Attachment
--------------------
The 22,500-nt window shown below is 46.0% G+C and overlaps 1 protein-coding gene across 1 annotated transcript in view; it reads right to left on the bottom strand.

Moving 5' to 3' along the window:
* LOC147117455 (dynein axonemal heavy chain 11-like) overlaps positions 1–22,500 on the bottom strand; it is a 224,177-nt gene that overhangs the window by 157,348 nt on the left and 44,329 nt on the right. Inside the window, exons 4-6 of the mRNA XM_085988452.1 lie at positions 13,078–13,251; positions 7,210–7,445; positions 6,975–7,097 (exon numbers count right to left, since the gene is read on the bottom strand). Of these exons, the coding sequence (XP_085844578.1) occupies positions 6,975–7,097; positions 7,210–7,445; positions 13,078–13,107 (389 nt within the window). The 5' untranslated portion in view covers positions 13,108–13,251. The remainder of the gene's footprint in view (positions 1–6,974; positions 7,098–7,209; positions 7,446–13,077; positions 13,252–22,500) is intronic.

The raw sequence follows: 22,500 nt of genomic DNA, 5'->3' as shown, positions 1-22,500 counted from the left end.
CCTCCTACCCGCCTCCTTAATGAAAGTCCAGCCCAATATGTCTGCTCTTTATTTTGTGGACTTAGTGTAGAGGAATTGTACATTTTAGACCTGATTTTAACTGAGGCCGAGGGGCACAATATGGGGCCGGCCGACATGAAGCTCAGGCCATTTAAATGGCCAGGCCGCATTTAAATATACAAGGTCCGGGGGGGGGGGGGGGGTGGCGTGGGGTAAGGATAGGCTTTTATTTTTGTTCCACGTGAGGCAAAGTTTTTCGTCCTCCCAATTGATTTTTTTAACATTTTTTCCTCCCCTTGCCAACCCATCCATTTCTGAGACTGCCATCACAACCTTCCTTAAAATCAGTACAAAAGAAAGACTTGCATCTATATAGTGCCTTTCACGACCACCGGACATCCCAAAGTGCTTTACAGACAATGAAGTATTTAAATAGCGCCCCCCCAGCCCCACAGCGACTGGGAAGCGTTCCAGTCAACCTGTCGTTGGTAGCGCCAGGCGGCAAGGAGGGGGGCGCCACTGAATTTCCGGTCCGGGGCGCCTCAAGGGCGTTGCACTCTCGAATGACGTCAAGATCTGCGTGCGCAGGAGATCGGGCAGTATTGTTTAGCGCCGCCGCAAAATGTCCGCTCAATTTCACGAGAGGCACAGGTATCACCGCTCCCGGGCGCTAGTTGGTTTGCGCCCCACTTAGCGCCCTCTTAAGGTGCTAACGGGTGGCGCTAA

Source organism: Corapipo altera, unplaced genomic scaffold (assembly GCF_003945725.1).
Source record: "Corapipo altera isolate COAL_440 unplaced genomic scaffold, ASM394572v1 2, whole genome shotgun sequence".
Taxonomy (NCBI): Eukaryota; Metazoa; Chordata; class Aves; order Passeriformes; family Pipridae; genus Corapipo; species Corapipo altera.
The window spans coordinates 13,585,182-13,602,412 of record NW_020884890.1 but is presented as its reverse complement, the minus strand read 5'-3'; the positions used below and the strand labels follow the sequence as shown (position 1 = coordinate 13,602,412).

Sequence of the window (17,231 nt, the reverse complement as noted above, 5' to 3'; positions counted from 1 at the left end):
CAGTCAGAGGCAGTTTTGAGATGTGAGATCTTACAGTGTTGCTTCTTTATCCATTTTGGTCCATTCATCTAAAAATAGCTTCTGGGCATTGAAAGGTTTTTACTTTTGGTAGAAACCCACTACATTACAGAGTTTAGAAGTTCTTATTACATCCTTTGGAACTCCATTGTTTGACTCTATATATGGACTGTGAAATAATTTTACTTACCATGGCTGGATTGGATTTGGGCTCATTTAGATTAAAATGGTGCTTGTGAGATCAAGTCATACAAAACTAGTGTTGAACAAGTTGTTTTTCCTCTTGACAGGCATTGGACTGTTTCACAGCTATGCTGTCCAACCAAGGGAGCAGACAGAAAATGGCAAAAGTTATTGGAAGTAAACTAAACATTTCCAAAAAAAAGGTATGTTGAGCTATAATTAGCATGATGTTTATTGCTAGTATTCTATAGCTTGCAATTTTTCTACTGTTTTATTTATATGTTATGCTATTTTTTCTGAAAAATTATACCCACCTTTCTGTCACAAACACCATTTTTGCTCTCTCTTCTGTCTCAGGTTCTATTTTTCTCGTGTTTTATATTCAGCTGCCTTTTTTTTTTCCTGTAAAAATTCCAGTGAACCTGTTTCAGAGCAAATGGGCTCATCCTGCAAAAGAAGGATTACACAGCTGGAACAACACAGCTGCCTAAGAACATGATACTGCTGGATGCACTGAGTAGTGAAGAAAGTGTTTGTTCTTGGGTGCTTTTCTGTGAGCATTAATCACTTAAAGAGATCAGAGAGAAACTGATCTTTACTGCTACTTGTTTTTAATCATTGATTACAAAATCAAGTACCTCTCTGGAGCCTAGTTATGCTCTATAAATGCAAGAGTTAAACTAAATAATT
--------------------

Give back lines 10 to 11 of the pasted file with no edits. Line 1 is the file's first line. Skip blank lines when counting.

Sequence of the window (17,231 nt, the reverse complement as noted above, 5' to 3'; positions counted from 1 at the left end):
CAGTCAGAGGCAGTTTTGAGATGTGAGATCTTACAGTGTTGCTTCTTTATCCATTTTGGTCCATTCATCTAAAAATAGCTTCTGGGCATTGAAAGGTTTTTACTTTTGGTAGAAACCCACTACATTACAGAGTTTAGAAGTTCTTATTACATCCTTTGGAACTCCATTGTTTGACTCTATATATGGACTGTGAAATAATTTTACTTACCATGGCTGGATTGGATTTGGGCTCATTTAGATTAAAATGGTGCTTGTGAGATCAAGTCATACAAAACTAGTGTTGAACAAGTTGTTTTTCCTCTTGACAGGCATTGGACTGTTTCACAGCTATGCTGTCCAACCAAGGGAGCAGACAGAAAATGGCAAAAGTTATTGGAAGTAAACTAAACATTTCCAAAAAAAAGGTATGTTGAGCTATAATTAGCATGATGTTTATTGCTAGTATTCTATAGCTTGCAATTTTTCTACTGTTTTATTTATATGTTATGCTATTTTTTCTGAAAAATTATACCCACCTTTCTGTCACAAACACCATTTTTGCTCTCTCTTCTGTCTCAGGTTCTATTTTTCTCGTGTTTTATATTCAGCTGCCTTTTTTTTTTCCTGTAAAAATTCCAGTGAACCTGTTTCAGAGCAAATGGGCTCATCCTGCAAAAGAAGGATTACACAGCTGGAACAACACAGCTGCCTAAGAACATGATACTGCTGGATGCACTGAGTAGTGAAGAAAGTGTTTGTTCTTGGGTGCTTTTCTGTGAGCATTAATCACTTAAAGAGATCAGAGAGAAACTGATCTTTACTGCTACTTGTTTTTAATCATTGATTACAAAATCAAGTACCTCTCTGGAGCCTAGTTATGCTCTATAAATGCAAGAGTTAAACTAAATAATT